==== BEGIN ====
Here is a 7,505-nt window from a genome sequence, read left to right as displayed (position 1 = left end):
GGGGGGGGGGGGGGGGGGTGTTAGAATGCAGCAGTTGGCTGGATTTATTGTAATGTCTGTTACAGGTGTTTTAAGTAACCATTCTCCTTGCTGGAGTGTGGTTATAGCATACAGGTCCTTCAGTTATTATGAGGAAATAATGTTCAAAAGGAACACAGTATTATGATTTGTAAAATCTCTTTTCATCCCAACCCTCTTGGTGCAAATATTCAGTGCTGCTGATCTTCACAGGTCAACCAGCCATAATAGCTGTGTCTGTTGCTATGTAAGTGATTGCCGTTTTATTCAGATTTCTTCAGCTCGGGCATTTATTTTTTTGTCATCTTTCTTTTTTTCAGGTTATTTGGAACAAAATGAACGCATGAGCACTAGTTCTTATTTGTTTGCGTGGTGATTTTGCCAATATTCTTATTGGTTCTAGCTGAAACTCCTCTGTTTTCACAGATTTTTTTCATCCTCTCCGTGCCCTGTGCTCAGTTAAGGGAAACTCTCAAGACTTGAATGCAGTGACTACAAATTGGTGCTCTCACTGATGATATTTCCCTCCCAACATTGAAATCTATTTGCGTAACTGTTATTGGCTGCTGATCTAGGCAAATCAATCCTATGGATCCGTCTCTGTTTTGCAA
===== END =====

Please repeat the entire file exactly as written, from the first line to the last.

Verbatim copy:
Here is a 7,505-nt window from a genome sequence, read left to right as displayed (position 1 = left end):
GGGGGGGGGGGGGGGGGGTGTTAGAATGCAGCAGTTGGCTGGATTTATTGTAATGTCTGTTACAGGTGTTTTAAGTAACCATTCTCCTTGCTGGAGTGTGGTTATAGCATACAGGTCCTTCAGTTATTATGAGGAAATAATGTTCAAAAGGAACACAGTATTATGATTTGTAAAATCTCTTTTCATCCCAACCCTCTTGGTGCAAATATTCAGTGCTGCTGATCTTCACAGGTCAACCAGCCATAATAGCTGTGTCTGTTGCTATGTAAGTGATTGCCGTTTTATTCAGATTTCTTCAGCTCGGGCATTTATTTTTTTGTCATCTTTCTTTTTTTCAGGTTATTTGGAACAAAATGAACGCATGAGCACTAGTTCTTATTTGTTTGCGTGGTGATTTTGCCAATATTCTTATTGGTTCTAGCTGAAACTCCTCTGTTTTCACAGATTTTTTTCATCCTCTCCGTGCCCTGTGCTCAGTTAAGGGAAACTCTCAAGACTTGAATGCAGTGACTACAAATTGGTGCTCTCACTGATGATATTTCCCTCCCAACATTGAAATCTATTTGCGTAACTGTTATTGGCTGCTGATCTAGGCAAATCAATCCTATGGATCCGTCTCTGTTTTGCAA